On July 31st, the Philippine indigenous coalition LILAK, or “Purple Action for Indigenous Women’s Rights,” organized an event called the National Indigenous Women Gathering. According to independent Filipino journalism group Rappler, this event sought to organize various indigenous peoples throughout the Philippines. Here, different female community leaders highlighted issues various indigenous Filipino groups are facing, such as the “threats, disappearances, and killings” of activists who actively fight to defend “ancestral lands” from corporate and development-driven interests.
Many communities are experiencing increasing hostility from the government under President Duterte’s rule. Furthermore, despite national laws to prevent discrimination against these communities, such as the Indigenous Peoples’ Rights Act, indigenous groups remain disparaged. The pandemic and state-sanctioned violence have only aggravated their conditions.
The International Work Group for Indigenous Affairs (I.W.G.I.A.) states that the Philippines’ population of around 111 million comprises 10% to 20% indigenous peoples and over 100 distinct ethnic groups. Some are part of the Igorot (“mountaineer”) group located in the northernmost part of the country in Luzon, while the Lumad (“indigenous”) live in the southernmost region Mindanao.
Another prominent native group called the Aeta in central Luzon are said to be the “first inhabitants of the Philippines,” believed to have migrated to the country 20,000 to 30,000 years ago. Despite the Philippines’ cultural diversity, indigenous communities were disadvantaged, especially with the Spanish and American colonization of the country. The colonial powers’ arbitral institution of laws undermined indigenous rights and land claims for several decades.
The aftermath of the U.S. occupation in the Philippines signaled considerable changes for the rights of indigenous groups. In 1997, with the National Commission for the Indigenous Peoples, the Philippine government created the Indigenous People’s Rights Act (I.P.R.A.). The I.P.R.A. delineates the State’s responsibility to “recognize and promote all the rights” of indigenous peoples by “protect[ing] the rights…of their ancestral domains” and by preserving their “cultures, traditions, and institutions.” The I.P.R.A. also says that the State must respect indigenous communities’ needs by working closely with indigenous leaders to identify necessary services and resources. Thus, the ratification of the I.P.R.A. offered a promising legal framework to advance indigenous peoples’ rights and their claims to land.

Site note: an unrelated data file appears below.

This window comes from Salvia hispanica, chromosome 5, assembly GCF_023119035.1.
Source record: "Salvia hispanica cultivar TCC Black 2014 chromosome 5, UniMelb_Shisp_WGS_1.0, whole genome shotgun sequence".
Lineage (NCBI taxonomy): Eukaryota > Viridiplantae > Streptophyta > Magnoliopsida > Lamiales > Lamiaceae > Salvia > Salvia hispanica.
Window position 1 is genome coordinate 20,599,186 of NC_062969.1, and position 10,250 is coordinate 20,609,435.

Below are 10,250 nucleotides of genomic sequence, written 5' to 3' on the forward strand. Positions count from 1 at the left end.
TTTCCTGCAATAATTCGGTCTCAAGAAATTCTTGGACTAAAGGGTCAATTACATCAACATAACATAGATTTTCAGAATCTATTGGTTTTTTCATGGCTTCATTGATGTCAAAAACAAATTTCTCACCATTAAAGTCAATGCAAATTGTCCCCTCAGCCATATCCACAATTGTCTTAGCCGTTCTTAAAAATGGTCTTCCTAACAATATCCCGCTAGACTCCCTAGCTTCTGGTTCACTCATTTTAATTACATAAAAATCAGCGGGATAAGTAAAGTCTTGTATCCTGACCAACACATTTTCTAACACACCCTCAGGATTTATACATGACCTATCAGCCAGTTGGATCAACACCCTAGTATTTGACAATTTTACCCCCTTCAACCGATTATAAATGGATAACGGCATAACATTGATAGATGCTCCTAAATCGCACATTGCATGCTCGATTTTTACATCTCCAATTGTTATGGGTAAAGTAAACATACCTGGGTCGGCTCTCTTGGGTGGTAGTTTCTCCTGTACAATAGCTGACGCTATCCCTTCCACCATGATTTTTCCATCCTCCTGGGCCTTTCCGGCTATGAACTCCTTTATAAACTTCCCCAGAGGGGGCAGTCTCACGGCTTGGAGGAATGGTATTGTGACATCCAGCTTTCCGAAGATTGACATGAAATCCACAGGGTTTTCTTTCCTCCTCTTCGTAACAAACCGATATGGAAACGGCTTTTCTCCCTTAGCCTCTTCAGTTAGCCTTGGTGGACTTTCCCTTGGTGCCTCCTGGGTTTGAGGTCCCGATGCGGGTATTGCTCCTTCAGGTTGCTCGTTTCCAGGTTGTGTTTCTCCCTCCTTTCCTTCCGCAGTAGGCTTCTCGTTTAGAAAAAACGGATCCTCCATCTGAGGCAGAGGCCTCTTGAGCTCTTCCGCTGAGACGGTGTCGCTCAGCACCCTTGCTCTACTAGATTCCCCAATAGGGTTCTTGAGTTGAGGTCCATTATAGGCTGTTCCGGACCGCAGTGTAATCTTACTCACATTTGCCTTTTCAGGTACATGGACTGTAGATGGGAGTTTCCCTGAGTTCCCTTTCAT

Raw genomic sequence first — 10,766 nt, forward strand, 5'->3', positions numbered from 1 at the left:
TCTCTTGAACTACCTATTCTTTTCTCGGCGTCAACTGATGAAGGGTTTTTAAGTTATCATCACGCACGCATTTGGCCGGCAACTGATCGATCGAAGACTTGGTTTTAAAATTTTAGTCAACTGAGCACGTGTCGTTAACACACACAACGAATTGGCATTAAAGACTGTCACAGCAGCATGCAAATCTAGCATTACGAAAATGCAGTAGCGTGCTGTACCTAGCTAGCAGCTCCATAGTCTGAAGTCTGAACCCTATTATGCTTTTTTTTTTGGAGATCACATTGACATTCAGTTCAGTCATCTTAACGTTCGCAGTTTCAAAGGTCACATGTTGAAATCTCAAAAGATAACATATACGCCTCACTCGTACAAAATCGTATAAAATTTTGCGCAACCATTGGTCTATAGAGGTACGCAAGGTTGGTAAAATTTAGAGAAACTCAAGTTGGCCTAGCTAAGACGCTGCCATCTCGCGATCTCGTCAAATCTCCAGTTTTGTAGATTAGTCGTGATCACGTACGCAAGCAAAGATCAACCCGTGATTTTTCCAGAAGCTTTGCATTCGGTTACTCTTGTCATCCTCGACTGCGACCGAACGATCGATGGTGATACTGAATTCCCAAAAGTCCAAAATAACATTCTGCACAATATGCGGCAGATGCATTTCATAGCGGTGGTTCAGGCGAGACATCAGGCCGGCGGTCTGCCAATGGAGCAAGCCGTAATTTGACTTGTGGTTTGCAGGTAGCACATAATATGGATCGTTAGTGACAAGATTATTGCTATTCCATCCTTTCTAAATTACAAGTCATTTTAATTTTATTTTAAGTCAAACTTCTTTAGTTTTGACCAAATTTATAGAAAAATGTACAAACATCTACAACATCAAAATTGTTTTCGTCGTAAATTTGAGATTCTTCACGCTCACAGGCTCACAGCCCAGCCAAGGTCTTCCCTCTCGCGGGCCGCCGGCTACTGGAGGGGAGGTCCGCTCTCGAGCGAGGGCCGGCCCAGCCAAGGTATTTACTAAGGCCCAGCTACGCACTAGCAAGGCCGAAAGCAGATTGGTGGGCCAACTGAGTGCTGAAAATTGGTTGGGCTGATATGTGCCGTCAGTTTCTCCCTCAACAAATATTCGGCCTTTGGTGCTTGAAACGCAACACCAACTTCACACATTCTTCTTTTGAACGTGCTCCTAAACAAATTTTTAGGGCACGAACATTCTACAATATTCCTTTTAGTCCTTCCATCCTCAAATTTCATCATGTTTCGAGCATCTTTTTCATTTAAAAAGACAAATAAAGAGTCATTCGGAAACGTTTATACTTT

However, the I.P.R.A. has had multiple shortcomings, according to a report by the Institute for Autonomy and Governance. The I.P.R.A. failed to create a strong, overseeing committee to ensure partnership between the Philippine government and the indigenous Council of Elders who served as representatives for their communities. This failure undermines a crucial aspect of the law: that indigenous peoples should be involved in making decisions concerning their well-being. Likewise, there are limited mechanisms for groups to express grievances.
As a result, communities continue to have little access to funding, agricultural resources, education, and health services. This lack of accessibility, in turn, makes maintaining livelihoods more challenging for families to this day. To improve these communities’ conditions and prevent them from getting worse, the Philippines must establish partnerships between indigenous representatives and government officials.
In this partnership’s absence, the onslaught of COVID-19 and Rodrigo Duterte’s presidency exacerbated the injustices faced by indigenous communities. Due to indigenous “exclusion … from government care and service,” Rappler says, many groups had “little COVID-19 information,” making them more vulnerable to the virus. The pandemic also had a severe economic impact. LILAK states that farmers lost opportunities to sell crops, and the increased financial burden of the pandemic forced many children to stop attending school.
To worsen matters, Duterte’s “militarist approach to address the health crisis” and implementation of discriminatory legislation, such as the Anti-Terrorism Act of 2020, has, according to the I.W.G.I.A., limited “the right to free speech” against “legitimate grievances.” Because this legislation provides vague definitions of “terrorism,” any act or protest can be labeled as such and punished by law. Therefore, many indigenous activists protesting government policies and neo-liberal projects have been targeted by the Philippine National Army, labeled as dangerous “counter-insurgency” groups. This criminalization has resulted in discrimination, unwarranted detention, and brutal killings of indigenous peoples as a means to silence dissent.
Despite the danger of opposing the government, however, female indigenous leaders in the Philippines continue to cultivate grassroots efforts, mobilizing to improve their communities’ conditions. Organizations like LILAK and the I.W.G.I.A. highlight indigenous narratives and struggles under military harassment and repressive laws. International human rights groups like Amnesty International and Human Rights Watch also aid in these efforts. Increasing these challenges’ visibility is vital to achieving government and corporate accountability, promoting livelihoods, and protecting indigenous safety.
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